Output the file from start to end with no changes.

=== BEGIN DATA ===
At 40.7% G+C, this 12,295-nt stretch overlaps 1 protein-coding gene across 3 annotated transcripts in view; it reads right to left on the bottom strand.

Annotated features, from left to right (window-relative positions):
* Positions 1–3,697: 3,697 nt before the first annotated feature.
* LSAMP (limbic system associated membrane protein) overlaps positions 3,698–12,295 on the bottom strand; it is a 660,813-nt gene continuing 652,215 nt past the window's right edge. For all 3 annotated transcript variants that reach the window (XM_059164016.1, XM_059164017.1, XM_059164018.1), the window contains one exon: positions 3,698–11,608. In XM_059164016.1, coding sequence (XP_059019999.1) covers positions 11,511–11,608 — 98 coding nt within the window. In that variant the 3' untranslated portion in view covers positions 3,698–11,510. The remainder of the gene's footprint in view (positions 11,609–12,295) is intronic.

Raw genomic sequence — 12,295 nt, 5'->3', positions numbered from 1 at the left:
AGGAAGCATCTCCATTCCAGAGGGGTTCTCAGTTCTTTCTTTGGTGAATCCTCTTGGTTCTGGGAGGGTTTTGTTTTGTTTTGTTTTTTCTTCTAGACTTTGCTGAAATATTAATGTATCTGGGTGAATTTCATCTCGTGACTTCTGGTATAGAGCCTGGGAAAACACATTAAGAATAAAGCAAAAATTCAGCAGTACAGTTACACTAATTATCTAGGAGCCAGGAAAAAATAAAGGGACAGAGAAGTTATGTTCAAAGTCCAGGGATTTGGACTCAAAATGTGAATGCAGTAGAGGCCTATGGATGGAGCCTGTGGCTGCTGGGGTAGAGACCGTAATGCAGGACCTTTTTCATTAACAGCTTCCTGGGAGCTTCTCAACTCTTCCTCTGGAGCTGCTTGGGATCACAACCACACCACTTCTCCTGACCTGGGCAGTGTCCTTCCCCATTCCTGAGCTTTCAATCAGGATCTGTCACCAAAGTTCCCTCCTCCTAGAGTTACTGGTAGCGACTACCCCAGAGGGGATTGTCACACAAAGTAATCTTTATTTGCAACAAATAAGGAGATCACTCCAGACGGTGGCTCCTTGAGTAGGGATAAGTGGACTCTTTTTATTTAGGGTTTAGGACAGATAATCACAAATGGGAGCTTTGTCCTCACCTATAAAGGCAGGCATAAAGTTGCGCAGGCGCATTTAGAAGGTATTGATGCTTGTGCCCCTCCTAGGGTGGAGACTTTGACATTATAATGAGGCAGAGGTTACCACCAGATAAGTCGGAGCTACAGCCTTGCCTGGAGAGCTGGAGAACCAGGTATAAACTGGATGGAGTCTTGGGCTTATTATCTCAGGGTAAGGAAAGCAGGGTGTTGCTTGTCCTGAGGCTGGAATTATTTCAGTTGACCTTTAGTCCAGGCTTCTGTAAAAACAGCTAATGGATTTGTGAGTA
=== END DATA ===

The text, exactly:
At 40.7% G+C, this 12,295-nt stretch overlaps 1 protein-coding gene across 3 annotated transcripts in view; it reads right to left on the bottom strand.

Annotated features, from left to right (window-relative positions):
* Positions 1–3,697: 3,697 nt before the first annotated feature.
* LSAMP (limbic system associated membrane protein) overlaps positions 3,698–12,295 on the bottom strand; it is a 660,813-nt gene continuing 652,215 nt past the window's right edge. For all 3 annotated transcript variants that reach the window (XM_059164016.1, XM_059164017.1, XM_059164018.1), the window contains one exon: positions 3,698–11,608. In XM_059164016.1, coding sequence (XP_059019999.1) covers positions 11,511–11,608 — 98 coding nt within the window. In that variant the 3' untranslated portion in view covers positions 3,698–11,510. The remainder of the gene's footprint in view (positions 11,609–12,295) is intronic.

Raw genomic sequence — 12,295 nt, 5'->3', positions numbered from 1 at the left:
AGGAAGCATCTCCATTCCAGAGGGGTTCTCAGTTCTTTCTTTGGTGAATCCTCTTGGTTCTGGGAGGGTTTTGTTTTGTTTTGTTTTTTCTTCTAGACTTTGCTGAAATATTAATGTATCTGGGTGAATTTCATCTCGTGACTTCTGGTATAGAGCCTGGGAAAACACATTAAGAATAAAGCAAAAATTCAGCAGTACAGTTACACTAATTATCTAGGAGCCAGGAAAAAATAAAGGGACAGAGAAGTTATGTTCAAAGTCCAGGGATTTGGACTCAAAATGTGAATGCAGTAGAGGCCTATGGATGGAGCCTGTGGCTGCTGGGGTAGAGACCGTAATGCAGGACCTTTTTCATTAACAGCTTCCTGGGAGCTTCTCAACTCTTCCTCTGGAGCTGCTTGGGATCACAACCACACCACTTCTCCTGACCTGGGCAGTGTCCTTCCCCATTCCTGAGCTTTCAATCAGGATCTGTCACCAAAGTTCCCTCCTCCTAGAGTTACTGGTAGCGACTACCCCAGAGGGGATTGTCACACAAAGTAATCTTTATTTGCAACAAATAAGGAGATCACTCCAGACGGTGGCTCCTTGAGTAGGGATAAGTGGACTCTTTTTATTTAGGGTTTAGGACAGATAATCACAAATGGGAGCTTTGTCCTCACCTATAAAGGCAGGCATAAAGTTGCGCAGGCGCATTTAGAAGGTATTGATGCTTGTGCCCCTCCTAGGGTGGAGACTTTGACATTATAATGAGGCAGAGGTTACCACCAGATAAGTCGGAGCTACAGCCTTGCCTGGAGAGCTGGAGAACCAGGTATAAACTGGATGGAGTCTTGGGCTTATTATCTCAGGGTAAGGAAAGCAGGGTGTTGCTTGTCCTGAGGCTGGAATTATTTCAGTTGACCTTTAGTCCAGGCTTCTGTAAAAACAGCTAATGGATTTGTGAGTA